Plain and simple: I love love.
So although I was supposed to be working out that afternoon, building up a sweat and burning calories, I leaned over instead, eavesdropping on a conversation that made my heart race, my adrenaline rush.
The man sharing his story was George Blair, trim, lean, handsome and 25 years my senior. Some know Blair as an art aficionado; others may know him as a civil engineer and the man responsible for creating Fresno’s integrated drainage system, which, by the way, is what’s holding all that recent rainwater from El Niño.
The 89-year-old was about to silence the clang of barbells and bring everyone, including those on treadmills and StairMasters, to a screeching halt with his romantic adventure tale – one I would later beg him to let me set free.
Tucked away in an otherwise unassuming office complex where Palm and Sierra avenues meet is a small private gym where people of all sizes, shapes and walks of life come and go – many carrying gym bags, some seemingly carrying the weight of the world, others simply carrying extra weight they hope to shed.
Doctors, lawyers, teachers, engineers, judges, stockbrokers, farmers and even this writer show up faithfully to work their glutes, bench press and relieve the stress and strain of everyday life.
Local fitness guru Lee Ashjian owns and operates the gym and loves fitness training almost as much as he does people. He also has a knack for ensuring his clients build not only muscle mass but relationships. So while we battle our bulges and confess our weekend binges, we’re also there for each other to console, congratulate and convene in sidebar conversations as needed.
Although George was seated on a weightlifting bench that afternoon, I sensed his desire to exercise his memory muscle. Pedaling back through time, he began telling us a story that had taken place 65 years ago. Freshly graduated from Stanford University, newly employed in San Francisco, his first assignment was taking him to Monterey’s famed Cannery Row.
One night, while dining solo at the Monterey Mission Inn, he recounts spotting a beautiful woman also sitting alone in the restaurant. The heart is a lonely hunter.
“In those days, I was petrified of women and very immature,” he added. But mustering his nerve, he asked the waiter to offer the young lady a drink. To his surprise, not only did she say “yes,” she invited him to join her for dinner.
Which, of course, he did. They talked. He was in Monterey selling chlorination equipment to fish canneries. She was an aspiring actress breaking into the film industry.
“Very, very attractive,” he reminded us with verbal repetitions that mirrored a double set of pull-ups. By now, audible heavy breathing filled the gym, excessive calories being burned by overheated imaginations.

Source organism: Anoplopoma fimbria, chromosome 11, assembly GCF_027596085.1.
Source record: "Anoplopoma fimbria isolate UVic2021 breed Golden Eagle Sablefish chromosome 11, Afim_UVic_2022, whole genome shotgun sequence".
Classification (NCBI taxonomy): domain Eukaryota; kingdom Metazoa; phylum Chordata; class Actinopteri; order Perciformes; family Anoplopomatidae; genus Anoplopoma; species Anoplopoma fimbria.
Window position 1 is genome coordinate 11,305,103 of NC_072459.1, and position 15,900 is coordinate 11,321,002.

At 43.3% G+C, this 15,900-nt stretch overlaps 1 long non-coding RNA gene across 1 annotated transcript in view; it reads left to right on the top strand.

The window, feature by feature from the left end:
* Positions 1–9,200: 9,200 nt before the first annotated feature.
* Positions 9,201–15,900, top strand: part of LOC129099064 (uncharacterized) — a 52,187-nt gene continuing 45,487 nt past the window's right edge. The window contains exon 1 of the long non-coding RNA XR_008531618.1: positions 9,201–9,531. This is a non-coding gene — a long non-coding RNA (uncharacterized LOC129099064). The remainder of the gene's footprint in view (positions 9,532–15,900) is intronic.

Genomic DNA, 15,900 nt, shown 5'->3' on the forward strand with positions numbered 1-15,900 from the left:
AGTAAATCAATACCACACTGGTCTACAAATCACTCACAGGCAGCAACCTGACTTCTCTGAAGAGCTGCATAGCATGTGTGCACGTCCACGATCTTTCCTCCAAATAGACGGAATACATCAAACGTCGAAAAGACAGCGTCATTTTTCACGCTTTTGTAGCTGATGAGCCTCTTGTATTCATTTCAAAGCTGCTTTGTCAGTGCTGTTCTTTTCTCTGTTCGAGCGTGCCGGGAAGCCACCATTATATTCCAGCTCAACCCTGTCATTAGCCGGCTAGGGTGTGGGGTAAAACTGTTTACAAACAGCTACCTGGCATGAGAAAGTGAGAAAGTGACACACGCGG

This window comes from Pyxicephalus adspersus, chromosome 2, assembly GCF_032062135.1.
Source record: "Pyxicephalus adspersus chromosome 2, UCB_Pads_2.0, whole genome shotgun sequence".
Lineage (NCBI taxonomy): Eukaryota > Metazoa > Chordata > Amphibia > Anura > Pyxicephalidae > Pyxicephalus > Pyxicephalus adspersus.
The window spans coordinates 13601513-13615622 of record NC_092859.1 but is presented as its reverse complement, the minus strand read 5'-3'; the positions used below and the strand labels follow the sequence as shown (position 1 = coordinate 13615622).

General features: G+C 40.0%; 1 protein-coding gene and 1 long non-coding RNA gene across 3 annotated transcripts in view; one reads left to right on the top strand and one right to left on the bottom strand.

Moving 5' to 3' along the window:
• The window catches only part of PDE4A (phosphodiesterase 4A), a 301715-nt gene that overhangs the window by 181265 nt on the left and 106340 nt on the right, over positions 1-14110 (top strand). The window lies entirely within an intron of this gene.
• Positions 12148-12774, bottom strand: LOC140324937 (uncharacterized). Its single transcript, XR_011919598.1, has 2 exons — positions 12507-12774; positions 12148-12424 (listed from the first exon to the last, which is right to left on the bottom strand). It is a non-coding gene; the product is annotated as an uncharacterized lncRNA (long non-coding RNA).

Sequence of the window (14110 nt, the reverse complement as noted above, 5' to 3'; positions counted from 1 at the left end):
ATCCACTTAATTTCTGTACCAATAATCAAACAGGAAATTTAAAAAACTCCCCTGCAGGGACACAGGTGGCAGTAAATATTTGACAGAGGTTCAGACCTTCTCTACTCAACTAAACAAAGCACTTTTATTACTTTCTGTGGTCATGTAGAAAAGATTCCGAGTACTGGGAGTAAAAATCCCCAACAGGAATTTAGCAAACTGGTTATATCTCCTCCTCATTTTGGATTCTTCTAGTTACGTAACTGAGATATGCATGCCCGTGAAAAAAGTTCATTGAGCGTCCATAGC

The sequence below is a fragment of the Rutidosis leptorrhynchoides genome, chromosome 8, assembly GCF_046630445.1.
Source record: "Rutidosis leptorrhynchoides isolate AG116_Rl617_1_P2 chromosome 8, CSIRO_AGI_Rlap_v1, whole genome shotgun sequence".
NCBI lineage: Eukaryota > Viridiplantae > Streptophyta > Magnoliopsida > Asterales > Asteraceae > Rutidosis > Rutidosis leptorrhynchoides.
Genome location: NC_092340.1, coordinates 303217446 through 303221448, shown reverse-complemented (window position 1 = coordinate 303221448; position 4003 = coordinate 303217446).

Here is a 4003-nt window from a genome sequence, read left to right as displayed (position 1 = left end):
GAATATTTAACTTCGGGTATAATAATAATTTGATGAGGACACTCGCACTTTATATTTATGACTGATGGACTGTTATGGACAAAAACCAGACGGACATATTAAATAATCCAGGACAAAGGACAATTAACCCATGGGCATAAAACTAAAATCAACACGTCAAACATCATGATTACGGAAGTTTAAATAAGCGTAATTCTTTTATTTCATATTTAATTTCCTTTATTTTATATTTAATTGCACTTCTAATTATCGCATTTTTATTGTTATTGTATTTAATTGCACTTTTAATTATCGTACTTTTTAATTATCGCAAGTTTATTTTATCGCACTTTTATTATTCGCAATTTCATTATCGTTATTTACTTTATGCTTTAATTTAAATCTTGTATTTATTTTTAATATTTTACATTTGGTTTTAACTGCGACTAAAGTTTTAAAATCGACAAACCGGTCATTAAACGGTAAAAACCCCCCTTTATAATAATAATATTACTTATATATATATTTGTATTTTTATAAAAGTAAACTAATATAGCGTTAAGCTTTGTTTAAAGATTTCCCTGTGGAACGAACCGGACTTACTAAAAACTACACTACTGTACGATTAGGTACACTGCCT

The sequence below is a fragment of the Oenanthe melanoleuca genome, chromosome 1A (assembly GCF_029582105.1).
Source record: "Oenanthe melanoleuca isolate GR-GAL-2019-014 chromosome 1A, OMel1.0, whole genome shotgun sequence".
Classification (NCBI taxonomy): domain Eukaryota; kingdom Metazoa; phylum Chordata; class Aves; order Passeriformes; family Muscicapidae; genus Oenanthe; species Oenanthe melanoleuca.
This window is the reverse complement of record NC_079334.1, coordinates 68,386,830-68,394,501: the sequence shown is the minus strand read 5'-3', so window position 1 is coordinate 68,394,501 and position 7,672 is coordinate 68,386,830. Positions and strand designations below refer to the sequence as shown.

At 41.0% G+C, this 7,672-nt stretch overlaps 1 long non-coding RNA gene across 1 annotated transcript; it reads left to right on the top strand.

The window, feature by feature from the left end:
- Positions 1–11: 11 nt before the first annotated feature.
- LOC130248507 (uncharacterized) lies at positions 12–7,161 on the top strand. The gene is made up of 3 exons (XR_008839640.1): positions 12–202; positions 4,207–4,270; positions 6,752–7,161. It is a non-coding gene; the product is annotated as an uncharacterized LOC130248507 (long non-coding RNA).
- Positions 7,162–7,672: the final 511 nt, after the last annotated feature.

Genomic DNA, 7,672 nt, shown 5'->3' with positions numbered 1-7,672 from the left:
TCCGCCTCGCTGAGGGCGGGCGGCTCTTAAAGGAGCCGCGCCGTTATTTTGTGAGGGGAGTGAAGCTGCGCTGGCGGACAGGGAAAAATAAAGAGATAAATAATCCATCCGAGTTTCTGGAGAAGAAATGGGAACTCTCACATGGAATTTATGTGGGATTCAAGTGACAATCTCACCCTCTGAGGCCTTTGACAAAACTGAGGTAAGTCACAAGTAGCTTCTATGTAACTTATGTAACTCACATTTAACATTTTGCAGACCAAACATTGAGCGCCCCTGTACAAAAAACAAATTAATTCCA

Why was such a beautiful woman having dinner alone, we all wondered.
He delighted in answering that her co-star, Barbara Stanwyck, was hosting a birthday party for her maid that night, and she didn’t want to go.
He stopped here for a moment, a sheepish grin covering his face, all of us gasping for air – awaiting the big finish. But according to George, the pair went their separate ways after dinner. She had to be back on the set at 5 a.m. He had to return to San Francisco.
The following morning, he drove past what looked like a movie set with lights and camera equipment surrounding an old Monterey residence on the outskirts of town.
He pulled over. There she stood on the porch. Clad in cut-off denims. I could tell by the look on his face that the vision remained crystal clear in his mind’s ageless eye.
And then, he drove off.
Five years later, he spotted her photo on a matchbox. Marilyn Monroe. Yes, that Marilyn Monroe. The movie was “Clash by Night,” which premiered in June 1952.
Resuming our cardio workouts, there was a collective sigh. We would feel the burn despite the rush of endorphins that had kicked in during his storytelling saga.
Everybody loves a good love story, especially on Valentine’s Day. Thankfully, the real one for George Blair would happen 14 years later upon meeting the love of his life, LaVona. Happily married for 51 years, they both blush as I take notes and ask questions for this column.
Tomorrow I’ll be back at the gym, pumping iron and reminding my trainer that the best workout for the human heart will always be love. But first I’ll find George and show him the Marilyn Monroe quote I discovered while doing research for this column:
“It’s often just enough to be with someone … a feeling passes between you both. You’re not alone.”
Maybe, just maybe, he inspired her words.
Armen D. Bacon is a writer and co-author of “Griefland: An Intimate Portrait of Love, Loss and Unlikely Friendship” and a collection of essays called “My Name is Armen.”